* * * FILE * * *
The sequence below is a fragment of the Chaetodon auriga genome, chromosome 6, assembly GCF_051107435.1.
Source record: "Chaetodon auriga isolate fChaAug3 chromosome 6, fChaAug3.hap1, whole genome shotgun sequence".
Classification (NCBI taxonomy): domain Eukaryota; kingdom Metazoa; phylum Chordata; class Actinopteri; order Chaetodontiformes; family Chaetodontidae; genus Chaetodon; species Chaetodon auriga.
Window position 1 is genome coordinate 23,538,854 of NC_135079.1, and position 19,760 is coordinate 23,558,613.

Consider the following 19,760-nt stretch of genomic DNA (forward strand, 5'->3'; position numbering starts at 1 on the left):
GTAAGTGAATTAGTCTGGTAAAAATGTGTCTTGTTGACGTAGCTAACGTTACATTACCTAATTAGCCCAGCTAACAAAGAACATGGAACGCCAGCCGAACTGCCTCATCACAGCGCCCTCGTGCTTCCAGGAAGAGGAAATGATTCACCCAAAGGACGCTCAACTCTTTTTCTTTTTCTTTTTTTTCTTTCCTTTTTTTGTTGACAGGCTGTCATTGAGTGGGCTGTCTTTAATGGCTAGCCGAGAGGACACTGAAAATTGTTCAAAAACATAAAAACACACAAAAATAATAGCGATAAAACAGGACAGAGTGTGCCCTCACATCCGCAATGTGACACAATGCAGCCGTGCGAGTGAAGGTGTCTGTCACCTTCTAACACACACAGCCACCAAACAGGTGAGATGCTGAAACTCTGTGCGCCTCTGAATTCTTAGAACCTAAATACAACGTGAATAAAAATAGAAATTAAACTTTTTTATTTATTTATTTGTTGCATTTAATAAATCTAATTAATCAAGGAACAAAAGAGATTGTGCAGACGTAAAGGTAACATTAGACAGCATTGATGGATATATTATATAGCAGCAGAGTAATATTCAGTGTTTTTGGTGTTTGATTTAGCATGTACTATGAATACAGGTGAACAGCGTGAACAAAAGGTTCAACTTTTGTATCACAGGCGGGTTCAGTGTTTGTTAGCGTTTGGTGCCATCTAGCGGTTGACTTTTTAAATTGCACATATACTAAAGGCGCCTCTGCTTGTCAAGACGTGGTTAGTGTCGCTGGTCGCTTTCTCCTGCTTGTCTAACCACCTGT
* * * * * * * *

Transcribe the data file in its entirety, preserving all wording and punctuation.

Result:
The sequence below is a fragment of the Chaetodon auriga genome, chromosome 6, assembly GCF_051107435.1.
Source record: "Chaetodon auriga isolate fChaAug3 chromosome 6, fChaAug3.hap1, whole genome shotgun sequence".
Classification (NCBI taxonomy): domain Eukaryota; kingdom Metazoa; phylum Chordata; class Actinopteri; order Chaetodontiformes; family Chaetodontidae; genus Chaetodon; species Chaetodon auriga.
Window position 1 is genome coordinate 23,538,854 of NC_135079.1, and position 19,760 is coordinate 23,558,613.

Consider the following 19,760-nt stretch of genomic DNA (forward strand, 5'->3'; position numbering starts at 1 on the left):
GTAAGTGAATTAGTCTGGTAAAAATGTGTCTTGTTGACGTAGCTAACGTTACATTACCTAATTAGCCCAGCTAACAAAGAACATGGAACGCCAGCCGAACTGCCTCATCACAGCGCCCTCGTGCTTCCAGGAAGAGGAAATGATTCACCCAAAGGACGCTCAACTCTTTTTCTTTTTCTTTTTTTTCTTTCCTTTTTTTGTTGACAGGCTGTCATTGAGTGGGCTGTCTTTAATGGCTAGCCGAGAGGACACTGAAAATTGTTCAAAAACATAAAAACACACAAAAATAATAGCGATAAAACAGGACAGAGTGTGCCCTCACATCCGCAATGTGACACAATGCAGCCGTGCGAGTGAAGGTGTCTGTCACCTTCTAACACACACAGCCACCAAACAGGTGAGATGCTGAAACTCTGTGCGCCTCTGAATTCTTAGAACCTAAATACAACGTGAATAAAAATAGAAATTAAACTTTTTTATTTATTTATTTGTTGCATTTAATAAATCTAATTAATCAAGGAACAAAAGAGATTGTGCAGACGTAAAGGTAACATTAGACAGCATTGATGGATATATTATATAGCAGCAGAGTAATATTCAGTGTTTTTGGTGTTTGATTTAGCATGTACTATGAATACAGGTGAACAGCGTGAACAAAAGGTTCAACTTTTGTATCACAGGCGGGTTCAGTGTTTGTTAGCGTTTGGTGCCATCTAGCGGTTGACTTTTTAAATTGCACATATACTAAAGGCGCCTCTGCTTGTCAAGACGTGGTTAGTGTCGCTGGTCGCTTTCTCCTGCTTGTCTAACCACCTGT